Stages of smoking: An examination of parental and peer influences in a sample of Caucasian, African American, and Hispanic adolescents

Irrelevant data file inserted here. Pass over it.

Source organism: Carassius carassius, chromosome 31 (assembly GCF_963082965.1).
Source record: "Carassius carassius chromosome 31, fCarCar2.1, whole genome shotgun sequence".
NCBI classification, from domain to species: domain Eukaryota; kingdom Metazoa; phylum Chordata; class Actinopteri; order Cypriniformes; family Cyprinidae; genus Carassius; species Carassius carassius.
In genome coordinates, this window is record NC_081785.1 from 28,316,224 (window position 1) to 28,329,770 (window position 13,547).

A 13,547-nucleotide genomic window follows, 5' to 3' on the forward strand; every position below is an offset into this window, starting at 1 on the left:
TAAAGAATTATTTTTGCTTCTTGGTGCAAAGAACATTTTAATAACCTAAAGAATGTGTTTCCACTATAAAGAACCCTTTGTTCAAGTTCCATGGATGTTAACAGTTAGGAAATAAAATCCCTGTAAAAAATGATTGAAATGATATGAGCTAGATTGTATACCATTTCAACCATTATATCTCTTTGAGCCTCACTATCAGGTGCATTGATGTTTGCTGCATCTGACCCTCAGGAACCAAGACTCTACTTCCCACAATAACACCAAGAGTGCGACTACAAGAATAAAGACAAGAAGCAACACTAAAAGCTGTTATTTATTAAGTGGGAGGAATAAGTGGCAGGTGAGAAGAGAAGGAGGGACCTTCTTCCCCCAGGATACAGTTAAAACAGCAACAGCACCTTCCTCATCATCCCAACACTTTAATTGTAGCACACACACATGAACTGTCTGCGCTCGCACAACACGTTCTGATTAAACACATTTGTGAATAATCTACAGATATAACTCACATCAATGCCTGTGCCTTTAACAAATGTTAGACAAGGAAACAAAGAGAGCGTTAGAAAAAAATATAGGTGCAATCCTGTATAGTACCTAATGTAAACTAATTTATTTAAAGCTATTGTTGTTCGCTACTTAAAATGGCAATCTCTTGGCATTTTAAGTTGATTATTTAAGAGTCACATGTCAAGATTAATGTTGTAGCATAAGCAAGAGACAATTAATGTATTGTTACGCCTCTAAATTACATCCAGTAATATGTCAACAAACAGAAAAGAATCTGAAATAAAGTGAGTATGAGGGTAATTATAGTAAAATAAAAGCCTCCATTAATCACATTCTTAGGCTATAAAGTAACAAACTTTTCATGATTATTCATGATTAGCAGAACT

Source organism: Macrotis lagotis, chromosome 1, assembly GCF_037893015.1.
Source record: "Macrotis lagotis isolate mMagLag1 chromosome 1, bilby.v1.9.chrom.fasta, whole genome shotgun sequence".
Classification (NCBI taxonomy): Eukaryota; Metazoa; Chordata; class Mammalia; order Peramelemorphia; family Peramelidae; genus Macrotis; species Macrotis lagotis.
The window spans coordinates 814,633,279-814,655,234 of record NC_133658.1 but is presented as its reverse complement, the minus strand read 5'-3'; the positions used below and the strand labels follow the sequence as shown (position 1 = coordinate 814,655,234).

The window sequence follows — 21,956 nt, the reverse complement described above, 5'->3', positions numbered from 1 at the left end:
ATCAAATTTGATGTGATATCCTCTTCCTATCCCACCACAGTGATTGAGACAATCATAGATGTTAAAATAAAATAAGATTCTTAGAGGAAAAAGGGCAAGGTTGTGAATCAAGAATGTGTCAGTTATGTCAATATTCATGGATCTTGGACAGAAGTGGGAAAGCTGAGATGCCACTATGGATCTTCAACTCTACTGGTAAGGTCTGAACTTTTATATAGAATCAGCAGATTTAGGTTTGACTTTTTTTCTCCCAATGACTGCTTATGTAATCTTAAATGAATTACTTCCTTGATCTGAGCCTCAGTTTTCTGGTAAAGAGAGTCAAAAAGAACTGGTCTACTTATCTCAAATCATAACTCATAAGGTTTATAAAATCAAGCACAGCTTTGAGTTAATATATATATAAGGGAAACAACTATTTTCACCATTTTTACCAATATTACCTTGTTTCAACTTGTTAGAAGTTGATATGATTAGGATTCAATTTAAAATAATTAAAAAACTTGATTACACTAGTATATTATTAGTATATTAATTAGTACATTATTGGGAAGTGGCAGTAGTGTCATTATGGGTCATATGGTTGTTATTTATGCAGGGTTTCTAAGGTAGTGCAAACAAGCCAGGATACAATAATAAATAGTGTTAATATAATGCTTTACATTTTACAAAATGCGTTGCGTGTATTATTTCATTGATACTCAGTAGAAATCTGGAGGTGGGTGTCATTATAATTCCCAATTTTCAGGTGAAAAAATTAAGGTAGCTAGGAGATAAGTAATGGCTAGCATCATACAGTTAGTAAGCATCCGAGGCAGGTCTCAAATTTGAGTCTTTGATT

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This study used latent profile analysis to identify stages of adolescent cigarette smoking, and examined whether a variety of social and cognitive risk factors operated as common or unique predictors of different stages of smoking. Potential ethnic differences among Caucasian, African-American, and Hispanic youth were also examined. The study utilized a large (N=16770) nationally representative sample of 12–17 year olds. Results indicated four distinct stages of smoking that included nonsmokers, experimental smokers, moderate-situational smokers, and heavy-addicted smokers. There was evidence that in comparison with the later stages of smoking, experimental smokers were more susceptible to social influences. Friend cigarette use, parental disapproval of smoking, and negative beliefs about smoking were associated with each stage of smoking. Parental control on the other hand, predicted two of the smoking stages (i.e., experimental, moderate-situational). Few predictors were found to be unique to a particular stage of smoking and one variable was unrelated to the outcome. Finally, limited support was observed for cognitive variables mediating social influences and for ethnic differences in predictors of smoking. Implications for intervention, prevention, and future research were also discussed.